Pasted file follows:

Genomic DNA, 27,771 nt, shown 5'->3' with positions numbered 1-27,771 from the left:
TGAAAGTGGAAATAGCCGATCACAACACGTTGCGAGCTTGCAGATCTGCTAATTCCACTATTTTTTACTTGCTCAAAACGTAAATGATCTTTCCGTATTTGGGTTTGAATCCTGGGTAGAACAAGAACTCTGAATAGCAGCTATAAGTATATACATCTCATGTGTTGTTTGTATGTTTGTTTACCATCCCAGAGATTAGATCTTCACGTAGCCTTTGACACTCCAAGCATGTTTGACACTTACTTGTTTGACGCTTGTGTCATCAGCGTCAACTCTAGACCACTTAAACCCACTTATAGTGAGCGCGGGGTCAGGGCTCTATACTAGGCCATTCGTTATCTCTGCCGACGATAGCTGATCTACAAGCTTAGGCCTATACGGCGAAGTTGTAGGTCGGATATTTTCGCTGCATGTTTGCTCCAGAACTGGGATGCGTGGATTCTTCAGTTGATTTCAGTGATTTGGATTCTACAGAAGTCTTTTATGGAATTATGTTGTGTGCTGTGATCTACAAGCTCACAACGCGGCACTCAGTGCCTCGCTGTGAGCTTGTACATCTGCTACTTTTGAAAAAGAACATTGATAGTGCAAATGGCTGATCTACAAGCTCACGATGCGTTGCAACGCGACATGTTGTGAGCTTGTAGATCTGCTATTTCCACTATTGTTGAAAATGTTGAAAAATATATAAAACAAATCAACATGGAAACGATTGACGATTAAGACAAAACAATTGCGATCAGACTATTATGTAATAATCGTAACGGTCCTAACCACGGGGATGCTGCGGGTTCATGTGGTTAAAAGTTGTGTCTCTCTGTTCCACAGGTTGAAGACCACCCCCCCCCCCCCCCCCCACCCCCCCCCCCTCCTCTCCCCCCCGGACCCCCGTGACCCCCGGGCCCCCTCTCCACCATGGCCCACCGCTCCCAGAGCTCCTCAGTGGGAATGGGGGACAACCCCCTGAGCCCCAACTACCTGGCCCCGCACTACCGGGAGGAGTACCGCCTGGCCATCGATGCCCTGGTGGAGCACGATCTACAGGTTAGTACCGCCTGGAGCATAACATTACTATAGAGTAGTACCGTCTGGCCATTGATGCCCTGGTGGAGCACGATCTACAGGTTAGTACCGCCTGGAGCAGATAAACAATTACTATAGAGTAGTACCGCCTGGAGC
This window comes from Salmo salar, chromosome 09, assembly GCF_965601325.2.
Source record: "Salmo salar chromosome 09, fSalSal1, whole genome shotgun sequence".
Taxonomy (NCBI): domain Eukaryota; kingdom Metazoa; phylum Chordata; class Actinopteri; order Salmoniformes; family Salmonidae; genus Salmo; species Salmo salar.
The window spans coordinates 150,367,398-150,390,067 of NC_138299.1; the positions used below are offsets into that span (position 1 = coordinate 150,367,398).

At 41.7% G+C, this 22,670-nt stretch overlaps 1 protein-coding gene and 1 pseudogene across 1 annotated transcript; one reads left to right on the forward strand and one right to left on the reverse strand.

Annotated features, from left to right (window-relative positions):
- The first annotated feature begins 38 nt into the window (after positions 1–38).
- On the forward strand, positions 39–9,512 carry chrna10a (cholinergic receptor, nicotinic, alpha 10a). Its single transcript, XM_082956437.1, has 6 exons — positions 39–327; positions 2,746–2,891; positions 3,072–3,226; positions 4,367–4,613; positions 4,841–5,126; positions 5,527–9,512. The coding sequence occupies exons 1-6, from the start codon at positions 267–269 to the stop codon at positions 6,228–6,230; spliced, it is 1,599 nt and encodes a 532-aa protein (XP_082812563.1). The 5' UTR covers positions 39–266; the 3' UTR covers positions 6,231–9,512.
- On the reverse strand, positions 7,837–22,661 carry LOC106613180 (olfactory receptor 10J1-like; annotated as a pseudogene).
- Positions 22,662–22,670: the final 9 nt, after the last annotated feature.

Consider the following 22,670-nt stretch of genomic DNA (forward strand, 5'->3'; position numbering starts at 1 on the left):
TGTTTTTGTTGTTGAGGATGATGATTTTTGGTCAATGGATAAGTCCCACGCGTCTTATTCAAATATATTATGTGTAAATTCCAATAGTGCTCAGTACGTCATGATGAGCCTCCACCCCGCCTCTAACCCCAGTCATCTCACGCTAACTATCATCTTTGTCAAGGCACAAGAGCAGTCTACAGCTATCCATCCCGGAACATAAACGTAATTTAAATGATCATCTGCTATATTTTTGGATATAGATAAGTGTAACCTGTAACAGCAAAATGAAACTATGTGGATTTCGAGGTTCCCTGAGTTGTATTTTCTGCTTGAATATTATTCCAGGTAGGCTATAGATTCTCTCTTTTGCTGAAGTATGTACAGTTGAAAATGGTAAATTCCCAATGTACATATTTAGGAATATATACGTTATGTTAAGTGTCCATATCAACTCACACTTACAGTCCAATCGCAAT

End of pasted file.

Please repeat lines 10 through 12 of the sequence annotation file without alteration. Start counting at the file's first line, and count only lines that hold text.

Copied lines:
- On the forward strand, positions 39–9,512 carry chrna10a (cholinergic receptor, nicotinic, alpha 10a). Its single transcript, XM_082956437.1, has 6 exons — positions 39–327; positions 2,746–2,891; positions 3,072–3,226; positions 4,367–4,613; positions 4,841–5,126; positions 5,527–9,512. The coding sequence occupies exons 1-6, from the start codon at positions 267–269 to the stop codon at positions 6,228–6,230; spliced, it is 1,599 nt and encodes a 532-aa protein (XP_082812563.1). The 5' UTR covers positions 39–266; the 3' UTR covers positions 6,231–9,512.
- On the reverse strand, positions 7,837–22,661 carry LOC106613180 (olfactory receptor 10J1-like; annotated as a pseudogene).
- Positions 22,662–22,670: the final 9 nt, after the last annotated feature.